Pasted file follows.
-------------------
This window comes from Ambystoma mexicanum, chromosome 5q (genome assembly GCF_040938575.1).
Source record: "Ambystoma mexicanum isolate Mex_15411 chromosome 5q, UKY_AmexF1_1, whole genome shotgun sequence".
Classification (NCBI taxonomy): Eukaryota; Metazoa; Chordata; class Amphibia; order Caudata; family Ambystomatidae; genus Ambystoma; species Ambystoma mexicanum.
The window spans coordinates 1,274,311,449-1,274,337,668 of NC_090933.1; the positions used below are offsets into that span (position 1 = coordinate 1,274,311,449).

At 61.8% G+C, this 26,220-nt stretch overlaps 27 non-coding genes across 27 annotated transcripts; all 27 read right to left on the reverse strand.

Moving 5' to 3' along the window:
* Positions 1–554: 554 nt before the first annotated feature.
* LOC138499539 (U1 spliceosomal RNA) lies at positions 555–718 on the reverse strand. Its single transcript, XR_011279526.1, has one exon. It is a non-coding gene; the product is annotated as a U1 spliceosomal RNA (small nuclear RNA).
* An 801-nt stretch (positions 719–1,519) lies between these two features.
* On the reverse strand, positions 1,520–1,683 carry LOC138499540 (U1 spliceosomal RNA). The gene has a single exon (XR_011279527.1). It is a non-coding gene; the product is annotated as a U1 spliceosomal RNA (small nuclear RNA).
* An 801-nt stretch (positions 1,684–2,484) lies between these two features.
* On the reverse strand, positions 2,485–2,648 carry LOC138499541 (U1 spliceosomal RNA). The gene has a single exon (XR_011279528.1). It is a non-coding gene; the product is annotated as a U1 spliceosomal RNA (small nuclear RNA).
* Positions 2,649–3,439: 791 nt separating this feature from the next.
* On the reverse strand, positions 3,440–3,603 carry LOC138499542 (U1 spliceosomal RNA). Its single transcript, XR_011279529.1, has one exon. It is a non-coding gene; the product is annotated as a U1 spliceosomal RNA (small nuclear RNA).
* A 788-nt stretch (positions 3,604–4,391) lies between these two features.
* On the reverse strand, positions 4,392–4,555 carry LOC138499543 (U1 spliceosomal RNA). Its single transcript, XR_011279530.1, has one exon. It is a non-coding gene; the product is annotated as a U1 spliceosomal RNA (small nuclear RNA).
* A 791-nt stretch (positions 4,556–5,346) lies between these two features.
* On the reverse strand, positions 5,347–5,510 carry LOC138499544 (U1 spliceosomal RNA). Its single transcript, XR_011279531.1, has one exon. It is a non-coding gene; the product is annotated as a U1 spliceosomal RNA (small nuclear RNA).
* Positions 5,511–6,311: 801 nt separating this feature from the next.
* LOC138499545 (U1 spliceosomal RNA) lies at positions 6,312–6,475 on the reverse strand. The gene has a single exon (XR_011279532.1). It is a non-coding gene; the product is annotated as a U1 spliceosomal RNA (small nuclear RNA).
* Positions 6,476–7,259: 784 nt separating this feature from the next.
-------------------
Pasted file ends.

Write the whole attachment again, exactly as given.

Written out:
This window comes from Ambystoma mexicanum, chromosome 5q (genome assembly GCF_040938575.1).
Source record: "Ambystoma mexicanum isolate Mex_15411 chromosome 5q, UKY_AmexF1_1, whole genome shotgun sequence".
Classification (NCBI taxonomy): Eukaryota; Metazoa; Chordata; class Amphibia; order Caudata; family Ambystomatidae; genus Ambystoma; species Ambystoma mexicanum.
The window spans coordinates 1,274,311,449-1,274,337,668 of NC_090933.1; the positions used below are offsets into that span (position 1 = coordinate 1,274,311,449).

At 61.8% G+C, this 26,220-nt stretch overlaps 27 non-coding genes across 27 annotated transcripts; all 27 read right to left on the reverse strand.

Moving 5' to 3' along the window:
* Positions 1–554: 554 nt before the first annotated feature.
* LOC138499539 (U1 spliceosomal RNA) lies at positions 555–718 on the reverse strand. Its single transcript, XR_011279526.1, has one exon. It is a non-coding gene; the product is annotated as a U1 spliceosomal RNA (small nuclear RNA).
* An 801-nt stretch (positions 719–1,519) lies between these two features.
* On the reverse strand, positions 1,520–1,683 carry LOC138499540 (U1 spliceosomal RNA). The gene has a single exon (XR_011279527.1). It is a non-coding gene; the product is annotated as a U1 spliceosomal RNA (small nuclear RNA).
* An 801-nt stretch (positions 1,684–2,484) lies between these two features.
* On the reverse strand, positions 2,485–2,648 carry LOC138499541 (U1 spliceosomal RNA). The gene has a single exon (XR_011279528.1). It is a non-coding gene; the product is annotated as a U1 spliceosomal RNA (small nuclear RNA).
* Positions 2,649–3,439: 791 nt separating this feature from the next.
* On the reverse strand, positions 3,440–3,603 carry LOC138499542 (U1 spliceosomal RNA). Its single transcript, XR_011279529.1, has one exon. It is a non-coding gene; the product is annotated as a U1 spliceosomal RNA (small nuclear RNA).
* A 788-nt stretch (positions 3,604–4,391) lies between these two features.
* On the reverse strand, positions 4,392–4,555 carry LOC138499543 (U1 spliceosomal RNA). Its single transcript, XR_011279530.1, has one exon. It is a non-coding gene; the product is annotated as a U1 spliceosomal RNA (small nuclear RNA).
* A 791-nt stretch (positions 4,556–5,346) lies between these two features.
* On the reverse strand, positions 5,347–5,510 carry LOC138499544 (U1 spliceosomal RNA). Its single transcript, XR_011279531.1, has one exon. It is a non-coding gene; the product is annotated as a U1 spliceosomal RNA (small nuclear RNA).
* Positions 5,511–6,311: 801 nt separating this feature from the next.
* LOC138499545 (U1 spliceosomal RNA) lies at positions 6,312–6,475 on the reverse strand. The gene has a single exon (XR_011279532.1). It is a non-coding gene; the product is annotated as a U1 spliceosomal RNA (small nuclear RNA).
* Positions 6,476–7,259: 784 nt separating this feature from the next.